Hymenochirus boettgeri

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Hymenochirus boettgeri
Hymenochirus boettgeri
Scientific classification e
Kingdom: Animalia
Phylum: Chordata
Class: Amphibia
Order: Anura
Family: Pipidae
Genus: Hymenochirus
Species: H. boettgeri
Binomial name
Hymenochirus boettgeri
(Tornier, 1896)

Xenopus boettgeri Tornier, 1896

Hymenochirus boettgeri, also known as Zaire dwarf clawed frog[2] or Congo dwarf clawed frog,[1] is a species of frog in the family Pipidae. It is found in Nigeria, Cameroon, Equatorial Guinea, Gabon, and east to the Central African Republic and to eastern Democratic Republic of the Congo.[1][2] It presumably occurs in the Republic of the Congo but has not been recorded there.[1]


Hymenochirus boettgeri is an aquatic frog that generally occurs in still, shaded water in lowland rainforest and in pools by slow-flowing rivers.[1]

In captivity[edit]

This species is also bred and sold as aquatic pets, often under name African dwarf frog that also includes other Hymenochirus species.[3] As pets, African dwarf frogs can live peacefully among other fish in an aquarium. Their tank mates should be neither large enough to pose a predatory threat to the frogs, nor small enough to become food for the frogs themselves. They are not an especially demanding species, and can be kept in most standard aquarium setups. Seeing as how they must breathe air to survive and can escape from the tank, aquariums that are not too tall and are well-covered are a must. They can be fed a diet of suitably-sized food items designed for use with aquarium fish, including live, frozen and freeze-dried bloodworms, tubifex worms, and brine shrimp. These frogs are not picky but overfeeding will quickly lead to obesity. They will also eat any form of prepared food that sinks to the bottom.[3][4]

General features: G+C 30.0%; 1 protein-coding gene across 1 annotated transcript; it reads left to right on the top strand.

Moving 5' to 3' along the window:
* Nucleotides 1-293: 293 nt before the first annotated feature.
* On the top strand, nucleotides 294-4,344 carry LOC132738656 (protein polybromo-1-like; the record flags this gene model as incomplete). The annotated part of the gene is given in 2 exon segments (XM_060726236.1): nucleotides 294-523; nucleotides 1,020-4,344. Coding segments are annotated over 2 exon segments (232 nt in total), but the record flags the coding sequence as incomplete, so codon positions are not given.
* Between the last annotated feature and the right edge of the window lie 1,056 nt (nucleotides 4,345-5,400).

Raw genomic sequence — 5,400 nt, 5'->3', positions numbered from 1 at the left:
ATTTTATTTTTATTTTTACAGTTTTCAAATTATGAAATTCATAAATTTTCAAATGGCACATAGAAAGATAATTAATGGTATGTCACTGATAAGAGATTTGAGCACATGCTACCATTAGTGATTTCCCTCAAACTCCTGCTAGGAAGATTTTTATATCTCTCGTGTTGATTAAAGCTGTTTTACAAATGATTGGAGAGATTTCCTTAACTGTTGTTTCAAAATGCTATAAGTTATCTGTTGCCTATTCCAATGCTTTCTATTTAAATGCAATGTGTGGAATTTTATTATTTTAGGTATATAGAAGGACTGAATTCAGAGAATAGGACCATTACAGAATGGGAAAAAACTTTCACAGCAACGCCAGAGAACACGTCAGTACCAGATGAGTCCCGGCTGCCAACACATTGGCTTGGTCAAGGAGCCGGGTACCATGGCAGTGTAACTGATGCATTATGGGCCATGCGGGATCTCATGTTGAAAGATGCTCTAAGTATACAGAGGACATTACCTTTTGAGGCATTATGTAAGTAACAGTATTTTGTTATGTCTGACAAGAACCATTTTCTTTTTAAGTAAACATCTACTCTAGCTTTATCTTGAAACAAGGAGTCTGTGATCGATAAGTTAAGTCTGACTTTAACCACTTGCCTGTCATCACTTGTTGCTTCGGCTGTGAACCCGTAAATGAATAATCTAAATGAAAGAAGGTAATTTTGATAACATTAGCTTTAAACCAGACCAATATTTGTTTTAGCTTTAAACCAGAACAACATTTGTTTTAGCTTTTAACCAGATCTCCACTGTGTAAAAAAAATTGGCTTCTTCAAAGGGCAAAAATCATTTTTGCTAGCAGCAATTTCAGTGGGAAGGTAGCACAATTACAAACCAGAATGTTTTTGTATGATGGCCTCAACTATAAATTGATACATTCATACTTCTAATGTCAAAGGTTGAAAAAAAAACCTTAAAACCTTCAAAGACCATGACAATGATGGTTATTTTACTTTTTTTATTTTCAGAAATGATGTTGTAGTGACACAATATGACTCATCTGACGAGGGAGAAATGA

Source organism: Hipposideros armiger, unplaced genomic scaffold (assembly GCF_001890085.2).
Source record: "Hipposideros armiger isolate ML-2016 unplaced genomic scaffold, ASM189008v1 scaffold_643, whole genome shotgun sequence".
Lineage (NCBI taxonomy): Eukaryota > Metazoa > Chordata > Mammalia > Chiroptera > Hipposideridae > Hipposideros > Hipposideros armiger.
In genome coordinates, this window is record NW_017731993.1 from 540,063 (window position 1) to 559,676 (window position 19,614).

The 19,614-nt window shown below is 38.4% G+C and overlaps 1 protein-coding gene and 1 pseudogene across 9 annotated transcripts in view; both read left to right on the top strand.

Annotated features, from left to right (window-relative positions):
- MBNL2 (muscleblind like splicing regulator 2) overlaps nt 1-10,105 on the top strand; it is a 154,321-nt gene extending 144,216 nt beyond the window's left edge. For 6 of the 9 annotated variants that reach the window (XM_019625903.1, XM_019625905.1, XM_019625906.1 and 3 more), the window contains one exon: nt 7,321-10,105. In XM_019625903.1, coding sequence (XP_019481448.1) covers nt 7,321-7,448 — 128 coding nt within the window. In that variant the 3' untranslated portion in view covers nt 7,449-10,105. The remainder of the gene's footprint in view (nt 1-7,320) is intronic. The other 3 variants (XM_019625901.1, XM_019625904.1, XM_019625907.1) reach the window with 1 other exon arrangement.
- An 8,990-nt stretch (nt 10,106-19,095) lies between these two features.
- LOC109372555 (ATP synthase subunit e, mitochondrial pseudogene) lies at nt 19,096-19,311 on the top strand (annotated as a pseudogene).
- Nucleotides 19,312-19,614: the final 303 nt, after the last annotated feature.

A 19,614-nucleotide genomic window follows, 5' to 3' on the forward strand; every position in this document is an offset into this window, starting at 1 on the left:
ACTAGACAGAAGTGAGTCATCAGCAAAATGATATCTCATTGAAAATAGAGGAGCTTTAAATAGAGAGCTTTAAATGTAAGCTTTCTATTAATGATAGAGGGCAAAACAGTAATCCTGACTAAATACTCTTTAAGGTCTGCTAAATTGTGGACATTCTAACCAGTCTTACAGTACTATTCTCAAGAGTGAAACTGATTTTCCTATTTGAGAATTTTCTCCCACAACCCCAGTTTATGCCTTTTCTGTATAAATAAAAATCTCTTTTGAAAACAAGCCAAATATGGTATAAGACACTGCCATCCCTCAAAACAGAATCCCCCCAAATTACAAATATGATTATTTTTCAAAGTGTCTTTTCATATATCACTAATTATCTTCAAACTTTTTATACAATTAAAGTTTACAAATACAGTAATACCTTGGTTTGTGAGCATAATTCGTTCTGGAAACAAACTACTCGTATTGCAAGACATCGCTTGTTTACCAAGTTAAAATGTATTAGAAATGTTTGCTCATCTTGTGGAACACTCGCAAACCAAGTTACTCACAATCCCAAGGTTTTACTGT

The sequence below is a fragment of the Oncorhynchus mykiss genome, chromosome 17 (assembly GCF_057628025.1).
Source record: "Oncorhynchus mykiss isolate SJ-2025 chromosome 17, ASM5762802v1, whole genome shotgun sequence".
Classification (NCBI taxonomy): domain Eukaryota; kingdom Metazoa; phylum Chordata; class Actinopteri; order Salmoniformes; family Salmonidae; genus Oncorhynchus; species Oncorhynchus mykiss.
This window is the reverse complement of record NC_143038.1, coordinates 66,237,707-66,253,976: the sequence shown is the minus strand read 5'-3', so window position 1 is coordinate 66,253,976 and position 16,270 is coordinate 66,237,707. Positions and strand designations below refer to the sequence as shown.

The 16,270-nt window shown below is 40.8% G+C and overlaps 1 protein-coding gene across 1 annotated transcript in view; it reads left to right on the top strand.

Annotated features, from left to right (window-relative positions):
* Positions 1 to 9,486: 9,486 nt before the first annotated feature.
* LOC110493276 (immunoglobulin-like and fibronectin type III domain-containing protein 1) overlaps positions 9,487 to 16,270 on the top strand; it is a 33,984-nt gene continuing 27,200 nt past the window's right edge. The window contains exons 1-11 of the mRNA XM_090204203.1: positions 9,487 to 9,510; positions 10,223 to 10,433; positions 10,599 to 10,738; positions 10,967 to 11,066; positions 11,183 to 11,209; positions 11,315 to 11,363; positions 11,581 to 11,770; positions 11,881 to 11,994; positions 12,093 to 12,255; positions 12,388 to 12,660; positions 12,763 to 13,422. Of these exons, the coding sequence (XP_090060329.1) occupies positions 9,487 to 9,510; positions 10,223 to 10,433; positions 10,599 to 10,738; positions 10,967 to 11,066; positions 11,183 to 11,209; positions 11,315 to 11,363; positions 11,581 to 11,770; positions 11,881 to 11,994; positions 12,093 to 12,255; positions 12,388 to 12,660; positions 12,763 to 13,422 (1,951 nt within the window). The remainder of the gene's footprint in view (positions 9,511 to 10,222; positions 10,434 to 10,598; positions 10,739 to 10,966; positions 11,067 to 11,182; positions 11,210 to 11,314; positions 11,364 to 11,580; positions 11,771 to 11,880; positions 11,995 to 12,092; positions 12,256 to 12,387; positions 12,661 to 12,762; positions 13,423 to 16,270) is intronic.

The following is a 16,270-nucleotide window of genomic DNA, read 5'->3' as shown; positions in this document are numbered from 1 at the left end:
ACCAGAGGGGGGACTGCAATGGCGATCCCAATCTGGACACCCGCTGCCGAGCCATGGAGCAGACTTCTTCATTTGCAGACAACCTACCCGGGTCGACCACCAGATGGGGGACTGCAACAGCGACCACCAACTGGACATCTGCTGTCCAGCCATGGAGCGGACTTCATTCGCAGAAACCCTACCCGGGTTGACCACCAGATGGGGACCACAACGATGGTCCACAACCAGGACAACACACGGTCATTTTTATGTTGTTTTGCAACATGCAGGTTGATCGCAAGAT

1. ^ a b c d e IUCN SSC Amphibian Specialist Group (2014). "Hymenochirus boettgeri". IUCN Red List of Threatened Species. IUCN. 2014: e.T58154A18396612. Retrieved 16 August 2016. 
  2. ^ a b Frost, Darrel R. (2016). "Hymenochirus boettgeri (Tornier, 1896)". Amphibian Species of the World: an Online Reference. Version 6.0. American Museum of Natural History. Retrieved 16 August 2016. 
  3. ^ a b "African Dwarf Frog". Frog World. 2008. Retrieved 16 August 2016. 
  4. ^ David Cecere (1998–2001). "Hymenochirus". Dwarf Frog Central. Retrieved 16 August 2016.